RK: In an office [there are usually] people working behind computers on single tables. When these people want to communicate, they very often send emails to people that are sitting less than four feet away from them. You could argue that basically a lot of work digital communications are used for in cities is to create a kind of bubble. And to, in a way, erode the directness of human contact for human exchange—and therefore, also really erode the whole notion of interaction and physical interaction, which used to be and which I still believe is the point of cities. 

If you now look at China, you see how the internet is used to actually create completely new connections between cities and the countryside. And to enable people who are remote from cities to have a life that is connected to cities, that responds to cities, but is still viable and credible on the countryside.

[Photo: Laurian Ghinitoiu/AMO/courtesy AMO]
[Photo: Laurian Ghinitoiu/AMO/courtesy AMO]
[Photo: Laurian Ghinitoiu/AMO/courtesy AMO]

CD: Environmentalism is a big theme in the show. Do you think that a sustainable future for architecture is one where things are actively built less or simply built differently?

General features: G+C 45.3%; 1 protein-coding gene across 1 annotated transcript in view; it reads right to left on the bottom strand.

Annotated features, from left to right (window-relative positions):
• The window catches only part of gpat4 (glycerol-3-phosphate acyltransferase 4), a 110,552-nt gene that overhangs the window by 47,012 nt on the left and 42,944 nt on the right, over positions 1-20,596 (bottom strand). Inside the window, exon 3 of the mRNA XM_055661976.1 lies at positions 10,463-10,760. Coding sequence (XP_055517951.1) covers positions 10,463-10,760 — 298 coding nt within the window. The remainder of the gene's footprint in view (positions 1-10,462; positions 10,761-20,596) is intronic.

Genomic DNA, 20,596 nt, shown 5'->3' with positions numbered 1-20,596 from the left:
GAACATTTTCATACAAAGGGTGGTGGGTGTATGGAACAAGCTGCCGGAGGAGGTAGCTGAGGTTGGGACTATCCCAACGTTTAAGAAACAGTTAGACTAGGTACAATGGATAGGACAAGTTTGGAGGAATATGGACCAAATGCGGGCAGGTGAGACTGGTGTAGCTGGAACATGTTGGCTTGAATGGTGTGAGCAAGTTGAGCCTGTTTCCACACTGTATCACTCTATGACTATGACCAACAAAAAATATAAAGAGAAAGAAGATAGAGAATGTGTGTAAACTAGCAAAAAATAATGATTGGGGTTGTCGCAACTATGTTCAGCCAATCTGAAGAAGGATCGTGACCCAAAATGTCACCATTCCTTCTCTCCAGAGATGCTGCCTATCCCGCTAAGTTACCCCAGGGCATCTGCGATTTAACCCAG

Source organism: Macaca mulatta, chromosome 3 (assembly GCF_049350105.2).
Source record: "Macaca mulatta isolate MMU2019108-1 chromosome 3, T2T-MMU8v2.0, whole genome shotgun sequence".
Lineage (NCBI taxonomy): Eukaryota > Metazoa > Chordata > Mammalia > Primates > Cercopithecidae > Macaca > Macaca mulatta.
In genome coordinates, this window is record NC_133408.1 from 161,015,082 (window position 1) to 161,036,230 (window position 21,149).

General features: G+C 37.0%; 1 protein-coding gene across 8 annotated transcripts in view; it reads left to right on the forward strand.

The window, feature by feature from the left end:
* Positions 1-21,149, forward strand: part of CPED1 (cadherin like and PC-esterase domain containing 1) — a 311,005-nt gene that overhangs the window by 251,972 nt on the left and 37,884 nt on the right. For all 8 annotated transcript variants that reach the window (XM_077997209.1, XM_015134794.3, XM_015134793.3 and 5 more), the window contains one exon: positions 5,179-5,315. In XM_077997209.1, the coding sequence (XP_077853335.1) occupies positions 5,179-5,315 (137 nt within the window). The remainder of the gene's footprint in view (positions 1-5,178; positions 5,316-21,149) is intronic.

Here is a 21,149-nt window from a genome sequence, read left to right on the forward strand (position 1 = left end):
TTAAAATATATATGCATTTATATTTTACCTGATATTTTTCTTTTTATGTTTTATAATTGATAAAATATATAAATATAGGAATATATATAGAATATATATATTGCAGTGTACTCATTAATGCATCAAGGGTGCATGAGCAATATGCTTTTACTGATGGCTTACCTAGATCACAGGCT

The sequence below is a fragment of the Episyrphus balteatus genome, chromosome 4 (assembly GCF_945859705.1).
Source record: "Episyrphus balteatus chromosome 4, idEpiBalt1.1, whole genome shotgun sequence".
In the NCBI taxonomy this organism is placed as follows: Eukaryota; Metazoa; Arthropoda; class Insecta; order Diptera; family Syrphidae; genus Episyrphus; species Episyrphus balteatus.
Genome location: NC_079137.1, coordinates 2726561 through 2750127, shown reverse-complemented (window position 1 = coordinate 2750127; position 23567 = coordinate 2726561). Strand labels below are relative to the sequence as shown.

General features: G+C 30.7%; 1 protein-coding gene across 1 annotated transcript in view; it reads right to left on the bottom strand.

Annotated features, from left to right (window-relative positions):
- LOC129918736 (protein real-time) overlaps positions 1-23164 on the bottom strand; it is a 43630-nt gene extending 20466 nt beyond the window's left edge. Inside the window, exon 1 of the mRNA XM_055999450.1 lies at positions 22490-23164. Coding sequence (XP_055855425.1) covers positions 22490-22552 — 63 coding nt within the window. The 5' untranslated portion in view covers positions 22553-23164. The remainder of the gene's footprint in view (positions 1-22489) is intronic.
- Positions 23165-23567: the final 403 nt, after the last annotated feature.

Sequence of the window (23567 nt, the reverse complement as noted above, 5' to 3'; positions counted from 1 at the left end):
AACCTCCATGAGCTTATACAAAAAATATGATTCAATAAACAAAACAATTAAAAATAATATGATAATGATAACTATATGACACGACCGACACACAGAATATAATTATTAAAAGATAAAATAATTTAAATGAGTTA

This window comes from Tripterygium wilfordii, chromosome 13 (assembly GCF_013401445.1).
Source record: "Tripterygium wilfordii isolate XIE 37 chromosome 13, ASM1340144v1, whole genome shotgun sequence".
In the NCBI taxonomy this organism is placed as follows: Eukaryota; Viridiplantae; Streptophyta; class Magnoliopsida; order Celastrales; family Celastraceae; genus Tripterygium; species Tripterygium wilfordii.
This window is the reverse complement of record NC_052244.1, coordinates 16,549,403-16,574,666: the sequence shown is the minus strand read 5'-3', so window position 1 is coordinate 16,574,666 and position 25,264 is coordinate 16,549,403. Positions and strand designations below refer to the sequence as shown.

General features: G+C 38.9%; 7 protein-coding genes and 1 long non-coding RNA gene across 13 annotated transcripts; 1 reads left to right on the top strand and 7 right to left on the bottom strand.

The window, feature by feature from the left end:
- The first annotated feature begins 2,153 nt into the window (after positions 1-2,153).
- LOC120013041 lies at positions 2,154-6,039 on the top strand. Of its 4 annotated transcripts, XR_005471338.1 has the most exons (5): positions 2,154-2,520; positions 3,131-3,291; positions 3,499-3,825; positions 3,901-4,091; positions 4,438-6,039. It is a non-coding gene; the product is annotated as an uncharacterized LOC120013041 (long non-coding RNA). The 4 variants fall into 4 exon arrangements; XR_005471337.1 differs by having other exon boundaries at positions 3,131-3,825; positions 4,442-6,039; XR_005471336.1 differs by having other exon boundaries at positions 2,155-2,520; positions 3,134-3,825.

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RK: Both, because there is an enormous amount of buildings that are not strictly necessary that are being built. Around the ’50s, ’60s, and ’70s, [architecture] was very aware of the need to build differently and very aware of ecology. R. Buckminster Fuller’s book Operating Manual for Spaceship Earth was an analysis of the entire planet and how sustainability was a totally different approach . . . [It] was very sophisticated in terms of suggesting how architecture should be built and how it should avoid any abuse of the planet. In other words, architects were an early professional group that was totally aware [of environmental considerations]. . . . But I think the story of the ’80s, ’90s, and 21st century is that we have found very few clients willing to pay for this awareness or willing to pay for the consequences. And the interesting thing today is that the pressure to do so is vastly increased. This is a significant moment for architects because it could be the first moment that clients can be convinced to allow architects to build much more intelligent architecture.